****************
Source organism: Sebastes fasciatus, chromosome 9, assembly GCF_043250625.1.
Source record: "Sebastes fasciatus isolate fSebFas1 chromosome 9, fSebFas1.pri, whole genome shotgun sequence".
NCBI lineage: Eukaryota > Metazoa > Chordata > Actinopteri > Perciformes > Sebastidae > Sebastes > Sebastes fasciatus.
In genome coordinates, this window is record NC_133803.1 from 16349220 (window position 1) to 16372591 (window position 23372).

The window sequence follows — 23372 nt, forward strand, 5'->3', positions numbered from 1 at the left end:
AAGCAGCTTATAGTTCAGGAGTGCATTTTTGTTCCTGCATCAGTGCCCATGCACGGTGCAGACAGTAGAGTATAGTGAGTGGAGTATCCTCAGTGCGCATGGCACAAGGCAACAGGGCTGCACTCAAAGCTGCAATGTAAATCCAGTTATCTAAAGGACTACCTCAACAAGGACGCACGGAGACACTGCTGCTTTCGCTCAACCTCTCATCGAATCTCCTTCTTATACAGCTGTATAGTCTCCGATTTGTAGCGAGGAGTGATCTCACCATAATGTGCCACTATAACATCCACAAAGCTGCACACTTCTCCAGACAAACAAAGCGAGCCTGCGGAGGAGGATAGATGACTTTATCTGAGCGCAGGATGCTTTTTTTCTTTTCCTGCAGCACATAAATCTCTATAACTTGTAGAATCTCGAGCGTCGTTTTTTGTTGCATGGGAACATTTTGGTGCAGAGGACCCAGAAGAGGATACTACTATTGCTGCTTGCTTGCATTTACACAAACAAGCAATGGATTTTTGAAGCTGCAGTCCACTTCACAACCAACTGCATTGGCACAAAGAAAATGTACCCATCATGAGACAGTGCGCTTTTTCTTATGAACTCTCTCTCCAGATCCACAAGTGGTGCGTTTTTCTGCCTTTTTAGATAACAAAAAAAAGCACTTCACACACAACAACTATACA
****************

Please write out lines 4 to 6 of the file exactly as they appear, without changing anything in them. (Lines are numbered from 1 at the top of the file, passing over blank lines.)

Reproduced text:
In genome coordinates, this window is record NC_133803.1 from 16349220 (window position 1) to 16372591 (window position 23372).

The window sequence follows — 23372 nt, forward strand, 5'->3', positions numbered from 1 at the left end:
AAGCAGCTTATAGTTCAGGAGTGCATTTTTGTTCCTGCATCAGTGCCCATGCACGGTGCAGACAGTAGAGTATAGTGAGTGGAGTATCCTCAGTGCGCATGGCACAAGGCAACAGGGCTGCACTCAAAGCTGCAATGTAAATCCAGTTATCTAAAGGACTACCTCAACAAGGACGCACGGAGACACTGCTGCTTTCGCTCAACCTCTCATCGAATCTCCTTCTTATACAGCTGTATAGTCTCCGATTTGTAGCGAGGAGTGATCTCACCATAATGTGCCACTATAACATCCACAAAGCTGCACACTTCTCCAGACAAACAAAGCGAGCCTGCGGAGGAGGATAGATGACTTTATCTGAGCGCAGGATGCTTTTTTTCTTTTCCTGCAGCACATAAATCTCTATAACTTGTAGAATCTCGAGCGTCGTTTTTTGTTGCATGGGAACATTTTGGTGCAGAGGACCCAGAAGAGGATACTACTATTGCTGCTTGCTTGCATTTACACAAACAAGCAATGGATTTTTGAAGCTGCAGTCCACTTCACAACCAACTGCATTGGCACAAAGAAAATGTACCCATCATGAGACAGTGCGCTTTTTCTTATGAACTCTCTCTCCAGATCCACAAGTGGTGCGTTTTTCTGCCTTTTTAGATAACAAAAAAAAGCACTTCACACACAACAACTATACA